Director: Roger Michell
Cast: Rachel Weisz, Sam Claflin, Holliday Grainger, Iain Glen, Pierfrancesco Favino
Runtime: 1 hr 46 mins
Rating: NC16 (Some Sexual Scenes)
Released By: 20th Century Fox
Official Website: http://www.foxsearchlight.com/mycousinrachel/
Opening Day: 29 June 2017
Synopsis: A dark romance, My Cousin Rachel tells the story of a young Englishman who plots revenge against his mysterious, beautiful cousin, believing that she murdered his guardian. But his feelings become complicated as he finds himself falling under the beguiling spell of her charms.
The title references the enigmatic lady from the perspective of 24-year-old Englishman Philip Ashley (Sam Claflin, best known for playing the lead in last summer’s ‘Me Before You’), and indeed it is from his perspective that this delicious dark-widow mystery unfolds. Literary-minded audiences will likely recall the 1951 novel of the same name by English novelist Daphne du Maurier, previously adapted for the big screen with Olivia de Havilland in the eponymous role and featuring Richard Burton’s Oscar-nominated Hollywood debut. Unlike its source material, this latest version by writer-director Roger Mitchell spins its mystery entirely from Philip’s point-of-view, which has both merits and downsides – on one hand, it affords greater clarity how this orphan first swears to seek vengeance on his cousin and then ends up completely besotted by her; on the other, Philip’s periodic voice-over ends up keeping his relationship with Rachel more restrained than it should, especially in the middle act where a more passionate union would certainly have served the story beats much better.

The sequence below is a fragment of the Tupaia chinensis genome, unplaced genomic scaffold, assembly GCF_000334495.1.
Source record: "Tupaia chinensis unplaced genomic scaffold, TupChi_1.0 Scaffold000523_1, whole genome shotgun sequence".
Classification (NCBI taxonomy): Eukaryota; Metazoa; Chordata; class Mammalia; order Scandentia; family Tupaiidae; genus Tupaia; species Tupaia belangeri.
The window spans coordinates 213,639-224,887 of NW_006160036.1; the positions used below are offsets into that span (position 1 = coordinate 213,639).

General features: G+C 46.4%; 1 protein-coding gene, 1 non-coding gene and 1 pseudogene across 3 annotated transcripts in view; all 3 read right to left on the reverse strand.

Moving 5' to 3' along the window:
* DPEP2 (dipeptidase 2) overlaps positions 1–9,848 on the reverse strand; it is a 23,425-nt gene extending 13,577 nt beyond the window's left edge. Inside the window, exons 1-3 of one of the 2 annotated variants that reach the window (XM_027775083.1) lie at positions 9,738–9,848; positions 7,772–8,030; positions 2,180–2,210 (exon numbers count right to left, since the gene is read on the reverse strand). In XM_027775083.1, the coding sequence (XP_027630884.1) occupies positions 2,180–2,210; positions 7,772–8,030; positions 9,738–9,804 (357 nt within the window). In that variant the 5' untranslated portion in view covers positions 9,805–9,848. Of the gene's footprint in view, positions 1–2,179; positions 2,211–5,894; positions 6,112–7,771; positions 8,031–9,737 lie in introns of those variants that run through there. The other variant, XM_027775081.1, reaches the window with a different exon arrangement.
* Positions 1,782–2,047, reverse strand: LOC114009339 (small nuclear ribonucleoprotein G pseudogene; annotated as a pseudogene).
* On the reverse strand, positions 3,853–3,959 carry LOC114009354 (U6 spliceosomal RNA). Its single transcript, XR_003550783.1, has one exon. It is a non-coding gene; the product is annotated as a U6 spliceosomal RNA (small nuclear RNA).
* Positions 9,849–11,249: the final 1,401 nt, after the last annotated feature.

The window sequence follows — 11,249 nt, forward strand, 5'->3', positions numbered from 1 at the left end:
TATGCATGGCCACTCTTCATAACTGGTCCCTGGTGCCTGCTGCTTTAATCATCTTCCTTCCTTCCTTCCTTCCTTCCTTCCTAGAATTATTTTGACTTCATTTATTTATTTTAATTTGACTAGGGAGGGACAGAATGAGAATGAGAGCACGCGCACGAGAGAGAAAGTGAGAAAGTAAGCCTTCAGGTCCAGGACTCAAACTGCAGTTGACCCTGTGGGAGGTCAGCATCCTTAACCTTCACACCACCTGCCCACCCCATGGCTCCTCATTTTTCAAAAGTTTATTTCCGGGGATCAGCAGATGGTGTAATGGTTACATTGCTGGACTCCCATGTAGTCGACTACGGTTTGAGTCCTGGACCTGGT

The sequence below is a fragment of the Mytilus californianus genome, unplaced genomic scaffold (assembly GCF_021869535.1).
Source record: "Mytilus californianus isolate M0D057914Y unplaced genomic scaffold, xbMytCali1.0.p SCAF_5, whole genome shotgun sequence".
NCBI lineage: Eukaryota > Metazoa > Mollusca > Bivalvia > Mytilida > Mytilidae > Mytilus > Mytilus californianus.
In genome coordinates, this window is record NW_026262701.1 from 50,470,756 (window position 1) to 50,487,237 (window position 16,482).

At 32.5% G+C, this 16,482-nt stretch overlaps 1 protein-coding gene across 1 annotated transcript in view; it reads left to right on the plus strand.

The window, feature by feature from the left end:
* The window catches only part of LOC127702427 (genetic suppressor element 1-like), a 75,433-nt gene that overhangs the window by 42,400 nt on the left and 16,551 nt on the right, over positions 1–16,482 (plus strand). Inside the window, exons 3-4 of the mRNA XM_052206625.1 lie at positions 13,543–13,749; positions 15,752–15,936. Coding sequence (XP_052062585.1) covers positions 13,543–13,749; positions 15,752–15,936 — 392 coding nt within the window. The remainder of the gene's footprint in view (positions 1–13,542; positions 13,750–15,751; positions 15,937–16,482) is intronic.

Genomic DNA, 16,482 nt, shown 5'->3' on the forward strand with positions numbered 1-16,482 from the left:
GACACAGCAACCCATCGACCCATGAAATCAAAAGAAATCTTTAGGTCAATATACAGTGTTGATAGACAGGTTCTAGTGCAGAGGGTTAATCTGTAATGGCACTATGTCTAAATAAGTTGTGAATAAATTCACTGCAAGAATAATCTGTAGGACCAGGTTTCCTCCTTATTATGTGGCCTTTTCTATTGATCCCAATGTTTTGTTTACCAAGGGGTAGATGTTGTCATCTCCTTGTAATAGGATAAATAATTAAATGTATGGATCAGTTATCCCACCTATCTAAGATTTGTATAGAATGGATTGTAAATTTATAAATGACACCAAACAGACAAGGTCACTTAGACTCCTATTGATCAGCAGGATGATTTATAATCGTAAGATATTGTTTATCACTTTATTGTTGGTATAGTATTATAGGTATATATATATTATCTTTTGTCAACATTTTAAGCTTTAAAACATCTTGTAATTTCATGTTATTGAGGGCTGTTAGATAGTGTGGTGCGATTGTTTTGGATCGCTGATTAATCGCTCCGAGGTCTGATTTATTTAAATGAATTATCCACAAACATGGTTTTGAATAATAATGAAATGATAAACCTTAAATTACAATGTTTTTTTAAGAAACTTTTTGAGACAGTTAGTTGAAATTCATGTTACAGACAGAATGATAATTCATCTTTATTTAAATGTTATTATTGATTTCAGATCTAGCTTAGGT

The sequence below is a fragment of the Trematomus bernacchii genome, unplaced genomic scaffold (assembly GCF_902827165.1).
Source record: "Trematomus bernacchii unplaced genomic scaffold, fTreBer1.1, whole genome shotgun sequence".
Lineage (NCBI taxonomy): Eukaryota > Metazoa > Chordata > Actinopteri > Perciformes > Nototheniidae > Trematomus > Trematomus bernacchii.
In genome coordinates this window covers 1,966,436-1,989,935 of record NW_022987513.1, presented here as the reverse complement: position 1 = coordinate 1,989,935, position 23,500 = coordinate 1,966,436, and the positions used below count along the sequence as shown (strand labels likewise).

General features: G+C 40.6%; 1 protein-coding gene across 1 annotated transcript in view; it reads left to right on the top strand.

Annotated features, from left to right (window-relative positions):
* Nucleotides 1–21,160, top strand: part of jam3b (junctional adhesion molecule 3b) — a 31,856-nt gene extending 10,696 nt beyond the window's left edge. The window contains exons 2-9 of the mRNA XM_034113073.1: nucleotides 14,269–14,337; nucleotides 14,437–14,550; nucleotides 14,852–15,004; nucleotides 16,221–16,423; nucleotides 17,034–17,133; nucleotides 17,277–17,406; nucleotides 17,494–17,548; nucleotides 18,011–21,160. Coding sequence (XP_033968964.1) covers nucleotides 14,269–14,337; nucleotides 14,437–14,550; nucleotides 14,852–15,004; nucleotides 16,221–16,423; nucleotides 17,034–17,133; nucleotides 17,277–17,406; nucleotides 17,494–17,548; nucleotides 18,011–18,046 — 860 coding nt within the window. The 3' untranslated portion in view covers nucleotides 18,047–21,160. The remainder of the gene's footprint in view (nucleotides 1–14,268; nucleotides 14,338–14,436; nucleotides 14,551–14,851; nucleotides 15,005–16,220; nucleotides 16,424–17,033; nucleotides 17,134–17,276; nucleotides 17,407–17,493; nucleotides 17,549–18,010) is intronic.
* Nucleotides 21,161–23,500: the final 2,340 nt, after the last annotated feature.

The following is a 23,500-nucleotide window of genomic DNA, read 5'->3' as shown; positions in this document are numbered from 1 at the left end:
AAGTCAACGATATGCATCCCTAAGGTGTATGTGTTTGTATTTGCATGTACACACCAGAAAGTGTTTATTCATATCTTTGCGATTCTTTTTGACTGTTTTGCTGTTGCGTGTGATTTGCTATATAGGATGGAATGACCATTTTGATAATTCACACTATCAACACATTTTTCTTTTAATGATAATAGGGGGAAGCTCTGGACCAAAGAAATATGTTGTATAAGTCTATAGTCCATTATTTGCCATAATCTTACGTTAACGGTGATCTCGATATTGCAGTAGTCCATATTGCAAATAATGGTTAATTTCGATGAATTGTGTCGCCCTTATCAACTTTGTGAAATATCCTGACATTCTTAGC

Notwithstanding, Philip’s narration is well-used to fill the complex back-story: once an orphaned young boy who was taken under the loving wing of his cousin Ambrose; poor health forces Ambrose to the warmer climes of Italy to nurse himself, where he meets, falls in love, and eventually marries the half-Italian Rachel; at first described as “radiant, good, the kindest companion”, Ambrose’s letters start taking on a darker tone, calling her “my torment”, hinting that he is being held captive by her and even slowly poisoning him. By the time Philip answers his cousin’s plea for aid, Ambrose is dead and Rachel is gone; and in the shadow of their previous correspondences, Philip refuses to believe the medical report that Ambrose had died of a brain tumour, believing it to be Rachel to be responsible. “Whatever it cost him in pain and suffering before he died, I will return in full measure upon the woman who caused it,” Philip vows, who takes over Ambrose’s coastal mansion in Cornwall in accordance to the latter’s will and seethes in waiting for Rachel’s return – although when she does, it is as unexpected as the outcome.